Flaming Gorge Reservoir stores 3,788,900 acre-feet of water, which is over 1 trillion gallons, and it is partially located in both Wyoming and Utah. The dam is actually located in Utah, but the majority of the reservoir is in Wyoming. The deepest point of the lake reaches 436 feet, which is more than 11 school busses long. The water surface covers 65 square miles. This water storage helps moderate flooding downstream and provides a backup water supply for years of drought.

Flaming Gorge Dam and Reservoir help moderate flooding and droughts where the Green River flows, including Utah.


Ecology of Flaming Gorge Reservoir

The 207,363-acre Flaming Gorge National Recreation Area, where you’ll find a breathtaking wilderness of red canyon walls, arid western forest, and indigenous wildlife surrounding the reservoir. Some of the species you might spot are moose, Rocky Mountain elk, pronghorn antelope, and bighorn sheep. You might even be lucky enough to see a carnivore like the river otter, black bear, bobcat, or mountain lion. A large colony of ospreys nests on the shores of the lake, and sometimes you might see bald and golden eagles. There are lots of different types of trout, but also kokanee salmon, smallmouth bass, and common carp. Four types of endangered fish live in the reservoir: the razorback sucker, Colorado pikeminnow, humpback chub, and bonytail. There are also some invasive species, like the burbot and the zebra and quagga mussels that can attach to and damage boats.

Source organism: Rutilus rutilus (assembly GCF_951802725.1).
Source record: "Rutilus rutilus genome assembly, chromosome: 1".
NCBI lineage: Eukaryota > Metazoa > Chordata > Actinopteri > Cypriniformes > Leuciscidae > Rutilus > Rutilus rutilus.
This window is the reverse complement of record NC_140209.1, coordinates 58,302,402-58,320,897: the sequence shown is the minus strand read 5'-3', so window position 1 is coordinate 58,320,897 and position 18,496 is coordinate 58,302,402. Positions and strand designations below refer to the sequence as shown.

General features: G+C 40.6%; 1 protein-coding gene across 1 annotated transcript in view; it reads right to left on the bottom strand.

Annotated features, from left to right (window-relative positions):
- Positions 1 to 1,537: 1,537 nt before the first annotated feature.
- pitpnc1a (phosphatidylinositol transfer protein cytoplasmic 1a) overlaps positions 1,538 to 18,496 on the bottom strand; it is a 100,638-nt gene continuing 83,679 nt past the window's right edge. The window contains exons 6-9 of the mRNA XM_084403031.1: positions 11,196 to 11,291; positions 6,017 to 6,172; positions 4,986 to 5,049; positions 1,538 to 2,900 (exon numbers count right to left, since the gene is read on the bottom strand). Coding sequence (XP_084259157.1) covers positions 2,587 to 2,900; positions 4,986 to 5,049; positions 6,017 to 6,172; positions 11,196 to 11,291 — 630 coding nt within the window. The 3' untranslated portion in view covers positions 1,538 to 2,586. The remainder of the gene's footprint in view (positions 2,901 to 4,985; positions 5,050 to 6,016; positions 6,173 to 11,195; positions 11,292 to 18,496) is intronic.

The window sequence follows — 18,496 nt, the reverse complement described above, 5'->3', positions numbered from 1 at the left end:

Are bobcats dangerous - Bobcat

Bobcats are one of the predators you might spot in the Flaming Gorge area.

©Victor Arita/Shutterstock.com

What Can You Do at Flaming Gorge Reservoir?

Flaming Gorge Reservoir is a good place to go camping with plenty of campsites near the water, though you should book a site a month in advance in summer. You can fish from the shore or from a boat, available for rental if you don’t have your own. Wakeboarding, tubing, waterskiing, jet skiing, kayaking, windsurfing, and rafting are all popular on the river and the lake. The area around the reservoir is awesome for hiking, backpacking, cross-country skiing, or snowmobiling. Altogether, the largest man-made lake in Wyoming is a place of incredible natural beauty and a thriving wildlife habitat. A perfect spot to get away from it all!

Where Is Flaming Gorge Reservoir Located on a Map?

Flaming Gorge Reservoir straddles the southern border of Wyoming and the northern region of Utah. It runs off into Green River in Wyoming and is a prominent feature of the Flaming Gorge National Recreation Area that covers the southwest corner of Wyoming and the northeast corner of Utah.

The photo featured at the top of this post is © iStock.com/ablokhin

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About the Author

Drew Wood is a writer at A-Z Animals where his primary focus is on mammals, dinosaurs, and geography. Drew has worked in research and writing for over 20 years and holds a Doctorate in Religion, which he earned in 2009. A resident of Nebraska, Drew enjoys Brazilian jiu-jitsu, reading, and caring for his four dogs.